To say that was a difficult task for me is an understatement. It did not come naturally, but as I worked more closely with my female coach, I discovered that she wasn’t asking that I stop performing any of the exercises that I had undertaken in my manhood training program. I just needed to make my mind release any goals or expectations that I had, be open, even vulnerable, and watch what unfolded. Tall order. It went against the male code. What was the point of that anyway? Wasn’t I supposed to earn a badge, certification, or a medal confirming that I had become a 21st-Century male?
So I bought another speedo, this time size 32, electric lime-green trunks, in which I could project the laser-like jag of energy that was now coursing through my body. I was living in my cock, and I was doubling down. I repeated the mantras as I swam more laps. I amped up my yoga practice with power Vinyasa and Bikram. I meditated to make as much free, interior space as possible, to empty out, erase my ego. I was determined to make myself accessible to change and grace, rocking my body and soul, as I attempted to go with the flow. Eventually, I began to notice that strangers were smiling and saying hello to me, acknowledging the new wattage I now packed.
In short order, the “new” me was put to the test as my path crossed that of Bek Andersen, a young female fashion photographer making a series of portraits of nude men. I stumbled upon an exhibit of her work by accident at precisely the moment I decided I wanted to make a record of the man I had become at age 50. This was no small decision as I hate having my picture taken.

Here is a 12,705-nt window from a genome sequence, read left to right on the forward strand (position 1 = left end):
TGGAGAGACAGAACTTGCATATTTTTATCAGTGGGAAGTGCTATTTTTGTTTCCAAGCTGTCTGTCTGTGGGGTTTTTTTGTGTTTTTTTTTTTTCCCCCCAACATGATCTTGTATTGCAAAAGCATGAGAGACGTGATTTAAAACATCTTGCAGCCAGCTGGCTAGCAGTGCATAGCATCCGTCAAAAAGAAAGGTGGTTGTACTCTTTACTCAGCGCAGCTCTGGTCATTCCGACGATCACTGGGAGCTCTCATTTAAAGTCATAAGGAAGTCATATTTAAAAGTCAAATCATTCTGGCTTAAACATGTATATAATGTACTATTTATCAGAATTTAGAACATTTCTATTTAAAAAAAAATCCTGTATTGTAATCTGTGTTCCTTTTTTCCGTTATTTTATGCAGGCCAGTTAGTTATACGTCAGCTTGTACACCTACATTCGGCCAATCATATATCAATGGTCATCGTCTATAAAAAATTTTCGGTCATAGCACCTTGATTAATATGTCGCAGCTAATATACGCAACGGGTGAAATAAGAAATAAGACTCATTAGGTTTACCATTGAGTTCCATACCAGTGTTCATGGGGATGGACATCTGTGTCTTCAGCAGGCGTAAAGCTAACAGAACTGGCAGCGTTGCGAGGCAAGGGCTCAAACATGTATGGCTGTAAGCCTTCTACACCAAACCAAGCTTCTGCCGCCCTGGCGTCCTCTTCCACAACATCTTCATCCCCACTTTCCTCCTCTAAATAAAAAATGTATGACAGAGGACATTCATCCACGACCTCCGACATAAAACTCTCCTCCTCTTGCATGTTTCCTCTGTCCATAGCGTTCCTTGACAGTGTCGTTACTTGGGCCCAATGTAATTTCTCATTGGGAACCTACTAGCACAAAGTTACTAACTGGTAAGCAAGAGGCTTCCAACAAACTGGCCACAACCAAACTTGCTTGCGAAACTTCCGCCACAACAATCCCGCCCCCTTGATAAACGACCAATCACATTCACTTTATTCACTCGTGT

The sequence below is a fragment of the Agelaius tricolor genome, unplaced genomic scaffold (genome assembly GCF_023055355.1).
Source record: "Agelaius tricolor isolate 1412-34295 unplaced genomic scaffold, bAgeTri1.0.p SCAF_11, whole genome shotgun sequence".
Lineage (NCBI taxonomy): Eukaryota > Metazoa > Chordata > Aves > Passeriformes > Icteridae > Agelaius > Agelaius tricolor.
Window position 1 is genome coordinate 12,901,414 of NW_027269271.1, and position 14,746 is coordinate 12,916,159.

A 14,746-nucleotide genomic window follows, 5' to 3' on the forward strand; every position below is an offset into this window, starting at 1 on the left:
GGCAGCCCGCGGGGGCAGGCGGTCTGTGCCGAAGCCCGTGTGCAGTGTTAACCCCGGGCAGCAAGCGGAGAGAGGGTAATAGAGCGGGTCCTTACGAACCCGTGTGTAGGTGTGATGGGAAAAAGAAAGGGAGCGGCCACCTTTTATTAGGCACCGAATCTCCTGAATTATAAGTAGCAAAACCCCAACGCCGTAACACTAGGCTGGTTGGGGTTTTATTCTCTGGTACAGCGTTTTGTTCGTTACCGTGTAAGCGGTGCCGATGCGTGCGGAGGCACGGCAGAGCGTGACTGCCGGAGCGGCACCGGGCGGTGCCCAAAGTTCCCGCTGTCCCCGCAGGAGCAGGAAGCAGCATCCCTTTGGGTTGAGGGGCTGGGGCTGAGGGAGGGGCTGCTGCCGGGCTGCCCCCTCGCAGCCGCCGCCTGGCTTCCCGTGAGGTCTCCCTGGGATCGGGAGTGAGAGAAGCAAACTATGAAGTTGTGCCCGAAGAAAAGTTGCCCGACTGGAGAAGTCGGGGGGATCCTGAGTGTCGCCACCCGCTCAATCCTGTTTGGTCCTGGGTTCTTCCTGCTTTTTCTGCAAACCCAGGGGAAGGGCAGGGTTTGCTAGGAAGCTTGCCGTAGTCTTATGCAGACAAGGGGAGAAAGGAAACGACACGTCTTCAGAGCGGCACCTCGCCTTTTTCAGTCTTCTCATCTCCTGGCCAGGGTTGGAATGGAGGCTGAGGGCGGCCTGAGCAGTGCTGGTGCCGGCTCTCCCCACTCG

The guys were so relaxed and natural in their portraits, it felt like maybe she could get me to loosen up in front of her lens. I arranged a drink through her gallery to ask whether she would photograph me. She smiled, then began to talk about her project… Observing that posing nude in front of the camera fundamentally changes the human psyche, she was asking men to get naked physically and emotionally, stripping off their mental armor to reveal their inner selves for her lens, and to make themselves more transparent, accessible. In doing so, they were agreeing to loan out their bodies so that she could make a public statement about what men could do to rebalance the genders.